J.B. Spins

Jazz, film, and improvised culture.

Monday, April 04, 2016

KINO! NYC ’16: The Fassbinder Story

In some respects, you could argue Rainer Werner Fassbinder was ahead of his time. He was helming ambitious limited long-form television projects like World on a Wire and Berlin Alexanderplatz long before everybody and their cousin wanted to work with HBO. However, in other respects, he was very much of his time, especially when it came to conspicuous drug use, self-destructive sex, and kneejerk leftism. He left an impressive legacy of cinema and scandal for his close associates to reflect on in Annekatrin Hendel’s The Fassbinder Story (trailer here), which screens as part of KINO! 2016, the German Film Festival in New York.

Fassbinder was part of a generation of German youths who somehow missed the Wall cutting through the city of Berlin, but thought the Red Army Faction ought to be free to kill and maim people as they pleased. He was also a man of intense appetites that fueled his art, but also took him to some very dark places. He had a dominating personality that convinced many of his early cast members to perform in his films somewhat against their wills. He was also either gay or bisexual, depending on which lover you asked.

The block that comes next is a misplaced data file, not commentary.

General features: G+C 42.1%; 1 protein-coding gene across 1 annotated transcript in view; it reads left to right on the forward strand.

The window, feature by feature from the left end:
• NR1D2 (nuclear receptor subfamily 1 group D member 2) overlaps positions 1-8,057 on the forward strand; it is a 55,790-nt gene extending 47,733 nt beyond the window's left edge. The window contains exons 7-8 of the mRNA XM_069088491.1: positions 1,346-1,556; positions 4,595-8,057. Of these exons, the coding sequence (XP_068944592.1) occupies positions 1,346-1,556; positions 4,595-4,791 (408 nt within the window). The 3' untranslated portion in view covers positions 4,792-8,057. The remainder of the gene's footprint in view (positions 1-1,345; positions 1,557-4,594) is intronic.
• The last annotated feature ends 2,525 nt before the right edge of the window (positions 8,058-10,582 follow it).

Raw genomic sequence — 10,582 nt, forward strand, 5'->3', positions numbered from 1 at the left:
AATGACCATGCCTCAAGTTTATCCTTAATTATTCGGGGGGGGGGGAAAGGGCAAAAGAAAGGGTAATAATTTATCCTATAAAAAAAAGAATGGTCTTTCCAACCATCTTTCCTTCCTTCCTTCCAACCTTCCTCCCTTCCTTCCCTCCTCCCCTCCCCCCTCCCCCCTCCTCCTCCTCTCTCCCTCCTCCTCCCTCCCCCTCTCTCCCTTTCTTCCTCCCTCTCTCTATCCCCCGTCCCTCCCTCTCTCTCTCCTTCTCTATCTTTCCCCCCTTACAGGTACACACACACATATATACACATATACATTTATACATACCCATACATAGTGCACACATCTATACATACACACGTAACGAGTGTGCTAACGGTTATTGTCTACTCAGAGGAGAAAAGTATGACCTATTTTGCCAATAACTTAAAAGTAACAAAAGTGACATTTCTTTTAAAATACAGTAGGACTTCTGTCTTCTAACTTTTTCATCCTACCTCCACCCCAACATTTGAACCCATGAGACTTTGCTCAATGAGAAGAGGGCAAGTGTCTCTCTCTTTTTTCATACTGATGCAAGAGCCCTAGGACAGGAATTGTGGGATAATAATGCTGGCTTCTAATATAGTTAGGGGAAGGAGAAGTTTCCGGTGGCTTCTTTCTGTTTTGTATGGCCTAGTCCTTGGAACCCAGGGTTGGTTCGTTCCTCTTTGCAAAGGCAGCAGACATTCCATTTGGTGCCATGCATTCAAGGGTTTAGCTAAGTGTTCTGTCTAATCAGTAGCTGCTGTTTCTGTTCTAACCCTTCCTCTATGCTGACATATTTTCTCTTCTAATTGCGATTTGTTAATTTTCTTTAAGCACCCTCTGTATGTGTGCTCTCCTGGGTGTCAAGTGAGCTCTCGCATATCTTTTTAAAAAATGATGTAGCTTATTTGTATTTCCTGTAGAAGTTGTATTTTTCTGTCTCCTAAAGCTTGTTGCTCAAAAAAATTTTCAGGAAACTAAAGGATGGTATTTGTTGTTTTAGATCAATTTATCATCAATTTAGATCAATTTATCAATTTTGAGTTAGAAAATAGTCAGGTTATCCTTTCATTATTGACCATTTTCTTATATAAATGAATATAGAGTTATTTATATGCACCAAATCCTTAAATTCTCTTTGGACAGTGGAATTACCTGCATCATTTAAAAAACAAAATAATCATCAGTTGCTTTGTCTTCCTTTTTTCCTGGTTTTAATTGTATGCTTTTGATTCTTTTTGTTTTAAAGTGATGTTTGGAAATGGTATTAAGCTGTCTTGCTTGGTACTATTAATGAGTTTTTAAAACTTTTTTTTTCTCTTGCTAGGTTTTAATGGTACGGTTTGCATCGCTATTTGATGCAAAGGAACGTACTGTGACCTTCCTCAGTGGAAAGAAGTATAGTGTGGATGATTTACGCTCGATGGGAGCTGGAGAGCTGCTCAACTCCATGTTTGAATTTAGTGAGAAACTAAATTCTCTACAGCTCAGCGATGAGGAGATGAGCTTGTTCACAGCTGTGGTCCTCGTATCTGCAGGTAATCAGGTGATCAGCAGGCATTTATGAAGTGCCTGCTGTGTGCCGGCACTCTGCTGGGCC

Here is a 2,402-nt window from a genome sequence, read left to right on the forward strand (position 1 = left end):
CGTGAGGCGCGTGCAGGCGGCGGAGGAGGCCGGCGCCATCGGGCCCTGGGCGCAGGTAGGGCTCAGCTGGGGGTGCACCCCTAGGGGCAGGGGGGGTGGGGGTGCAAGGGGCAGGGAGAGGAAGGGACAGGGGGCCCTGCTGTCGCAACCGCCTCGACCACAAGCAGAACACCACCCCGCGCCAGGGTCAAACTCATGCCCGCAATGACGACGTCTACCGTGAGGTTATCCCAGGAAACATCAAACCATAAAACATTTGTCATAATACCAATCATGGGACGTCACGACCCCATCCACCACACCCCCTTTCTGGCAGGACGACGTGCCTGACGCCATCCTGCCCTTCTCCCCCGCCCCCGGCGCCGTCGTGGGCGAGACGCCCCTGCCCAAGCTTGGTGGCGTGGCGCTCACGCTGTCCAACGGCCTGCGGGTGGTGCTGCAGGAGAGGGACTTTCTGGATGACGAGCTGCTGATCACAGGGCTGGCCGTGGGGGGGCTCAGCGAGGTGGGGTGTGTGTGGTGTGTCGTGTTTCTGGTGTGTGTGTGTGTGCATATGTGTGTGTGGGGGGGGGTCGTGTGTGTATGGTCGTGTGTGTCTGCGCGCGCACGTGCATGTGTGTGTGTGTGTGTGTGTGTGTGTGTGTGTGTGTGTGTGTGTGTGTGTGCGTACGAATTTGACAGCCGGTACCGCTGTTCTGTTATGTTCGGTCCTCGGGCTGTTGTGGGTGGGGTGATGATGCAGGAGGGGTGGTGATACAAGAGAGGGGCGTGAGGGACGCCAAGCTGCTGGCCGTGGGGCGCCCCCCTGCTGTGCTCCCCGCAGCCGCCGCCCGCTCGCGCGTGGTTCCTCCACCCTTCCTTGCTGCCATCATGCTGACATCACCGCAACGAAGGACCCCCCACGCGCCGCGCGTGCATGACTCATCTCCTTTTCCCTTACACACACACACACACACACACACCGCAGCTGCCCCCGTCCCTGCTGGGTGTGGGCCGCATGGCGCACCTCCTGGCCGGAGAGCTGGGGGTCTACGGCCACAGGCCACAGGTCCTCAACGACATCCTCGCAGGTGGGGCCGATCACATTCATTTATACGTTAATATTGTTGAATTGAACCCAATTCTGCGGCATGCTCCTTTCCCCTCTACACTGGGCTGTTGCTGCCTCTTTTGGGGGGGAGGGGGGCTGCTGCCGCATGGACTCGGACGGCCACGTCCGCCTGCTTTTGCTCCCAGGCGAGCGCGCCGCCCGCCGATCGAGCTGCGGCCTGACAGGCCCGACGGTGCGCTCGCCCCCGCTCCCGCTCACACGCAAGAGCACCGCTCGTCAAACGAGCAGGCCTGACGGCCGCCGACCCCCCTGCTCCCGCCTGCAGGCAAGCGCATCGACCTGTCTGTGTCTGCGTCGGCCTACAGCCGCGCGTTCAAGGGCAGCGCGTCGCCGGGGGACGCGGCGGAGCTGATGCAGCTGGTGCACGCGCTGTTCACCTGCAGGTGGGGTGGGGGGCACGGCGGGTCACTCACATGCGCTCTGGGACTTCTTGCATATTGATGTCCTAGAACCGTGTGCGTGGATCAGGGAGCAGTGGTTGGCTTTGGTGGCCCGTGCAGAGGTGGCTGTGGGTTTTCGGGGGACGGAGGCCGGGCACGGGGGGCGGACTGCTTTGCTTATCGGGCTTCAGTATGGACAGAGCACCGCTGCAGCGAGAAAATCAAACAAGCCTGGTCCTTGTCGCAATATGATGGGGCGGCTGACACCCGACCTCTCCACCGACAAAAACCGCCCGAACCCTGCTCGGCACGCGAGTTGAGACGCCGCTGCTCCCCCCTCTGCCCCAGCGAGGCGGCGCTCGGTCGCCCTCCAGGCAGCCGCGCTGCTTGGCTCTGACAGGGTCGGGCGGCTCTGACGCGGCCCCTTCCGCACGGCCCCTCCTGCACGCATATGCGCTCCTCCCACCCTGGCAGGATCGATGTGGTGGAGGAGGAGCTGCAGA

That sexual ambiguity and voraciousness is definitely echoed in many of his films, but not all of them. In fact, World on a Wire gets comparatively short shrift, even though it anticipates many of the themes and motifs of the Matrix trilogy way back in 1973. Clearly (and somewhat understandably), Hendel is more concerned with films that have high personal, autobiographical significance for Fassbinder, like Ali: Fear Eats the Soul, starring his then lover El Hedi ben Salem, who would soon come to a tragic end.

Frankly, it is dashed difficult to avoid the scandalous and the salacious when taking stock of Fassbinder, because the boundary between his private life and his art was unusually porous. Hendel scored long, in-depth interviews with nearly all of his surviving collaborators, including thesps Hanna Schygulla, Irm Hermann, Margit Carstensen and fellow directors Volker Schlöndorff and Wolf Gremm. Unfortunately, key figures like Salem, Karl Scheydt, and Kurt Raab are no longer with us. The absence of Fassbinder’s ex-wife and early muse Ingrid Caven is rather conspicuous, but the participation of Juliane Lorenz, his longtime editor and late-in-life partner supplies more than enough awkwardly revealing moments to compensate.

Wisely skipping Fassbinder’s short-pants years, Hendel delivers a well-paced and reasonably comprehensive survey of Fassbinder, the film and theater artist. It tackles all his demons without feeling excessively voyeuristic. It is an effective introduction to the Fassbinder milieu, conveying the tenor of his time, without romanticizing it. Recommended for Fassbinder fans and patrons of German cinema, The Fassbinder Story screens Friday (4/8) and Saturday (4/9) at the Cinema Village, as part of this year’s KINO!

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